Pros are ready to roll as GBT begins
When it's all said and done for the 48 entries, the top prize will be 13,000.
By PAUL TRGOVAC
BOARDMAN -- Action will begin at noon today in the GBT Boardman Challenge at Camelot Lanes.
This is the fifth stop of eight on the fall portion of the GBT (Generations Bowling Tour), which is in its initial season of operation.
The bowlers will all bowl eight games today, and eight more Monday at noon, before the field is cut to the top 16 bowlers, who advance to match play starting Tuesday.
Eight matches will be bowled Tuesday and Wednesday, starting at noon each day, before the step-ladder finals are competed Wednesday starting at 6 p.m.
The GBT is a tournament that features bowlers aged 50 and over. The tournament is competed in two divisions, 50-59, and 60 and over. For this tournament, 10 of the bowlers who make the match play will come from the 50-59 division and six from the 60-and-over. The two division winners then bowl a one-game match for the overall tournament championship, and the 13,000 prize.
Two of the top players in the field this week include David Ozio and Gary Dickinson. Ozio, who won the top prize last week in Toledo, has been a champion on the Professional Bowlers Association Tour (PBA) and along with Mark Roth is one of the most recognized faces.
Dickinson, is also a former PBA champion, both on the regular and senior tours and has been in the finals already this GBT season.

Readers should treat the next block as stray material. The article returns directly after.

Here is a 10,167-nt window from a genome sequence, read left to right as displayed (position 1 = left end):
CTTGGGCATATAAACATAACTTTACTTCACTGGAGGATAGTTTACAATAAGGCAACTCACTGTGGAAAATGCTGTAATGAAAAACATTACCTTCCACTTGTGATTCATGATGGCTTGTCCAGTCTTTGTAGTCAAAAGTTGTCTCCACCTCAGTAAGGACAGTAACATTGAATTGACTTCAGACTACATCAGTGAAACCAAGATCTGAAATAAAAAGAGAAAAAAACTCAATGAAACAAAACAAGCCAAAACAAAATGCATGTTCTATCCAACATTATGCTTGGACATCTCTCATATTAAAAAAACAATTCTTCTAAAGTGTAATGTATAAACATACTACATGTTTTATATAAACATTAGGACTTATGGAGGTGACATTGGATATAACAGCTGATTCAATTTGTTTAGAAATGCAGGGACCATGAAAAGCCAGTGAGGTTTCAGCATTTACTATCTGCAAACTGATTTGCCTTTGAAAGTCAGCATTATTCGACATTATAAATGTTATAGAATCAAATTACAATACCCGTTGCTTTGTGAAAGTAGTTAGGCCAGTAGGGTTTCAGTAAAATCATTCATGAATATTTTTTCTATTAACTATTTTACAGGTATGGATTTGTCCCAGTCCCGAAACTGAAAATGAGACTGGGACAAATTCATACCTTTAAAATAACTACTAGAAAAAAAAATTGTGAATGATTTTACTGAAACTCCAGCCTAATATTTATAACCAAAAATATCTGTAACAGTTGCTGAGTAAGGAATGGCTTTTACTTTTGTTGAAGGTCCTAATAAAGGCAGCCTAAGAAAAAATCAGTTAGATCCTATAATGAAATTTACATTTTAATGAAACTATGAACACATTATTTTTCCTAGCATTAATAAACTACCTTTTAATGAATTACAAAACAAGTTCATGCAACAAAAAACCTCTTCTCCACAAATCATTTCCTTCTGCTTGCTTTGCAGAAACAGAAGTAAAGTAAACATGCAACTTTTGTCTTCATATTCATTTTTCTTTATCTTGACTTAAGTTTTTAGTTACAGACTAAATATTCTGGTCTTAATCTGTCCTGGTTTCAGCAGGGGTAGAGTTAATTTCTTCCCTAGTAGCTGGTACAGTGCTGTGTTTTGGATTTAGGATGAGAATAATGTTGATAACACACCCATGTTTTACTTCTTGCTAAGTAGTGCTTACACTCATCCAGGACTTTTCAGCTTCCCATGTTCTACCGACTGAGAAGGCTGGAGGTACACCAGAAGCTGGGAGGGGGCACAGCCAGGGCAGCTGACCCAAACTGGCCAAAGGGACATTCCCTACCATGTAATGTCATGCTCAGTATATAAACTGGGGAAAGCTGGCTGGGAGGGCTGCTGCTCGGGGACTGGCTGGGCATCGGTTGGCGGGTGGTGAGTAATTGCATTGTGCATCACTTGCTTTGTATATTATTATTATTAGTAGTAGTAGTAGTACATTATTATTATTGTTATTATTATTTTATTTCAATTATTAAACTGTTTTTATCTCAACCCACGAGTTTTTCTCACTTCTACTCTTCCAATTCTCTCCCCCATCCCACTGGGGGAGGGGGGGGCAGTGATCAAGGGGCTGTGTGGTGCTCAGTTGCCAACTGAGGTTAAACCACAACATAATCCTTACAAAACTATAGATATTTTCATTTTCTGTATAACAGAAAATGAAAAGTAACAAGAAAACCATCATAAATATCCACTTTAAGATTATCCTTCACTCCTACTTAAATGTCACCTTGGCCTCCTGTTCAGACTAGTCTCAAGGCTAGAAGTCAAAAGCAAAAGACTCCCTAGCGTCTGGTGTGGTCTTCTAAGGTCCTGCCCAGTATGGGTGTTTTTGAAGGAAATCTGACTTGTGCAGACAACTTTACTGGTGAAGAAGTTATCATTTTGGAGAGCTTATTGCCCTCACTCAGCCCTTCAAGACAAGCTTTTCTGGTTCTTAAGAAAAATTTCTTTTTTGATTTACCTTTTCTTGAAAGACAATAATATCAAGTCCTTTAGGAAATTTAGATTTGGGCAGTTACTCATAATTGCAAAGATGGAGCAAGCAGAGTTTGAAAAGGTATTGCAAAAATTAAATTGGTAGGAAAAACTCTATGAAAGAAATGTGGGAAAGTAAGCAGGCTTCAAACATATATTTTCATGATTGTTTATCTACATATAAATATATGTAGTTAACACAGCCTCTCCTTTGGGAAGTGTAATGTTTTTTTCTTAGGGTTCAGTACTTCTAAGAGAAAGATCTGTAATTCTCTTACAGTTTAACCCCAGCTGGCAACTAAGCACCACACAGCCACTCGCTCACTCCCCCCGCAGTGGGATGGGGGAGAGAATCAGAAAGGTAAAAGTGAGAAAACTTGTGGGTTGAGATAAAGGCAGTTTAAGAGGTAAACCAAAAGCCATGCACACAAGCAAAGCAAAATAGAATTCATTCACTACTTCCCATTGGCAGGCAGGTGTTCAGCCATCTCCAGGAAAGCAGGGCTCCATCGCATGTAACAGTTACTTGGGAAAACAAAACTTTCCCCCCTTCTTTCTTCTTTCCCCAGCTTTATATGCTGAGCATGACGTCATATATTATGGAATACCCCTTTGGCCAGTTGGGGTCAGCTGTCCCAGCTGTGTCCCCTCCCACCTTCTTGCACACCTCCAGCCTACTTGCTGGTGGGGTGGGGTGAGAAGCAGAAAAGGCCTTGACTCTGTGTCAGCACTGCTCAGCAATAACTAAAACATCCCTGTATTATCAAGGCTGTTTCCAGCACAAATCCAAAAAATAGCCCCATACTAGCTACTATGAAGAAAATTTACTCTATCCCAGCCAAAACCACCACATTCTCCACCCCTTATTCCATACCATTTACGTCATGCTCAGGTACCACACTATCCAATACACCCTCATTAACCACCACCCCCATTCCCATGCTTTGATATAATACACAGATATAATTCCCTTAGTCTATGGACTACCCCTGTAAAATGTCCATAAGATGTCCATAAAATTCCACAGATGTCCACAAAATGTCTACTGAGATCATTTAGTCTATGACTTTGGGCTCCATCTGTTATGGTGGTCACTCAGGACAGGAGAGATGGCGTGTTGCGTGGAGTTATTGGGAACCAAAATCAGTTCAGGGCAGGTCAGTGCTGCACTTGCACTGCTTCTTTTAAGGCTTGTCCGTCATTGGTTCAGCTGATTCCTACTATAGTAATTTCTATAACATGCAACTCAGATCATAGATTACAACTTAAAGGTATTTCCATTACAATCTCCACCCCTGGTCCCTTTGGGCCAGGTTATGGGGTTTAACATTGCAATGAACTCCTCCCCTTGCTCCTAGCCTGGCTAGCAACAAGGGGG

"I am very happy with the format of the two divisions," said Dickinson. "The regular [PBA] Senior Tour usually paid a couple of extra spots to the Classic (over 60) bowlers but here each week it is like two tournaments in one. It is tough to compete with guys like Ozio."
& quot;This is one step above what the PBA does with their Senior events," added Ozio. Format preference
When asked about the format in this event compared to the one now being bowled on the PBA tour, Ozio said, "I really hate the format they are using on the PBA tour now. It does not reward the guys who bowl well all week. Too many times the guy who averaged 245 in qualifying has one lane where he does not carry and the guy who averaged 211 beats him and he is out of the tournament. With the qualifying and round-robin match play you get rewarded for performance, even if you don't win every game."
The GBT is a "second chance" for bowlers.
"Some of our best bowlers are guys who had regular jobs that were too good to leave for the money we were bowling for on the tour," said Dickinson.
Still there are only 48 bowlers entered this week at Boardman, after almost 100 were in the field in Toledo. One of the factors could be that after four weeks in the Michigan and Toledo area the tour has moved here, and will go to the East Coast for the rest of the fall season.
"This is a bad time of year for pro shop owners and bowling center owners to leave their business and come out and bowl," said Dickinson.
Pick and choose
"A lot of the guys only come out for one or two events at a time because they don't have the time or can't get away from their job," added Ozio. "Plus it's a financial obligation to come out here.
"The numbers we are drawing right now is right where the PBA was when they started the Senior Tour. Steve [Sanders] is very happy with it right now, and as they understand from some of the mistakes they made, and are modifying it for the better."
In the field this week are two area bowlers, Bruce Boyd of Warren, in the 50-59 division, and Bill Bahny of Liberty in the over 60 division. One other bowler with a local tie is Dick Gran of Hartville. His uncle and aunt used to own Gran Lanes on Mahoning Avenue which became A-Plus Family Bowl.